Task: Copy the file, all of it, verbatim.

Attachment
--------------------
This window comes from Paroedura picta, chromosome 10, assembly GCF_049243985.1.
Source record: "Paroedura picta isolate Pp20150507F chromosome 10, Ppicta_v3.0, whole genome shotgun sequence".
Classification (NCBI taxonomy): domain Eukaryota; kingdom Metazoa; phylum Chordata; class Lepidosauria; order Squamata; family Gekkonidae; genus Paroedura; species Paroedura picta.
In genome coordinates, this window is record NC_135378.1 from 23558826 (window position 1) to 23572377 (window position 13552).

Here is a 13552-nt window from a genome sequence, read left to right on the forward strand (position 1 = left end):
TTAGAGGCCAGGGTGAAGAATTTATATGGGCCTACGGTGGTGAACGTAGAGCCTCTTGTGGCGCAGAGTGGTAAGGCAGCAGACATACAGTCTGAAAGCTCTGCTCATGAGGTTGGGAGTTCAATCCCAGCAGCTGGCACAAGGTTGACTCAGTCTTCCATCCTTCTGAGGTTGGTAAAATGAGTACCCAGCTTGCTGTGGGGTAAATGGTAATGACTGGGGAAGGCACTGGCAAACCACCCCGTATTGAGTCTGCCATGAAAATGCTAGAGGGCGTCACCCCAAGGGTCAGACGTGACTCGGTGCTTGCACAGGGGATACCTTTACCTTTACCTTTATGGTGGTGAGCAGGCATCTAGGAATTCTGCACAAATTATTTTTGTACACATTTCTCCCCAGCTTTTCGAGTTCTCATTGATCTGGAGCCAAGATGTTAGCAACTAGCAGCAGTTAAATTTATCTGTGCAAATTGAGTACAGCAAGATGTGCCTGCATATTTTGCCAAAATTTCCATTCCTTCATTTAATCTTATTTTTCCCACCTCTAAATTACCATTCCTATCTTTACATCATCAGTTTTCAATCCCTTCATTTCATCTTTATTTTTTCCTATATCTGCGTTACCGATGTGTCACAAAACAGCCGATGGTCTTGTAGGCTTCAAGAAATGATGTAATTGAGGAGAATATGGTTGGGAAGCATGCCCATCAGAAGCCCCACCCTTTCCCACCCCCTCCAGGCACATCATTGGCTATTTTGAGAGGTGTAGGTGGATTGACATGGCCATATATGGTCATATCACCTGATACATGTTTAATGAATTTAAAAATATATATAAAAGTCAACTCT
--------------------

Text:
This window comes from Paroedura picta, chromosome 10, assembly GCF_049243985.1.
Source record: "Paroedura picta isolate Pp20150507F chromosome 10, Ppicta_v3.0, whole genome shotgun sequence".
Classification (NCBI taxonomy): domain Eukaryota; kingdom Metazoa; phylum Chordata; class Lepidosauria; order Squamata; family Gekkonidae; genus Paroedura; species Paroedura picta.
In genome coordinates, this window is record NC_135378.1 from 23558826 (window position 1) to 23572377 (window position 13552).

Here is a 13552-nt window from a genome sequence, read left to right on the forward strand (position 1 = left end):
TTAGAGGCCAGGGTGAAGAATTTATATGGGCCTACGGTGGTGAACGTAGAGCCTCTTGTGGCGCAGAGTGGTAAGGCAGCAGACATACAGTCTGAAAGCTCTGCTCATGAGGTTGGGAGTTCAATCCCAGCAGCTGGCACAAGGTTGACTCAGTCTTCCATCCTTCTGAGGTTGGTAAAATGAGTACCCAGCTTGCTGTGGGGTAAATGGTAATGACTGGGGAAGGCACTGGCAAACCACCCCGTATTGAGTCTGCCATGAAAATGCTAGAGGGCGTCACCCCAAGGGTCAGACGTGACTCGGTGCTTGCACAGGGGATACCTTTACCTTTACCTTTATGGTGGTGAGCAGGCATCTAGGAATTCTGCACAAATTATTTTTGTACACATTTCTCCCCAGCTTTTCGAGTTCTCATTGATCTGGAGCCAAGATGTTAGCAACTAGCAGCAGTTAAATTTATCTGTGCAAATTGAGTACAGCAAGATGTGCCTGCATATTTTGCCAAAATTTCCATTCCTTCATTTAATCTTATTTTTCCCACCTCTAAATTACCATTCCTATCTTTACATCATCAGTTTTCAATCCCTTCATTTCATCTTTATTTTTTCCTATATCTGCGTTACCGATGTGTCACAAAACAGCCGATGGTCTTGTAGGCTTCAAGAAATGATGTAATTGAGGAGAATATGGTTGGGAAGCATGCCCATCAGAAGCCCCACCCTTTCCCACCCCCTCCAGGCACATCATTGGCTATTTTGAGAGGTGTAGGTGGATTGACATGGCCATATATGGTCATATCACCTGATACATGTTTAATGAATTTAAAAATATATATAAAAGTCAACTCT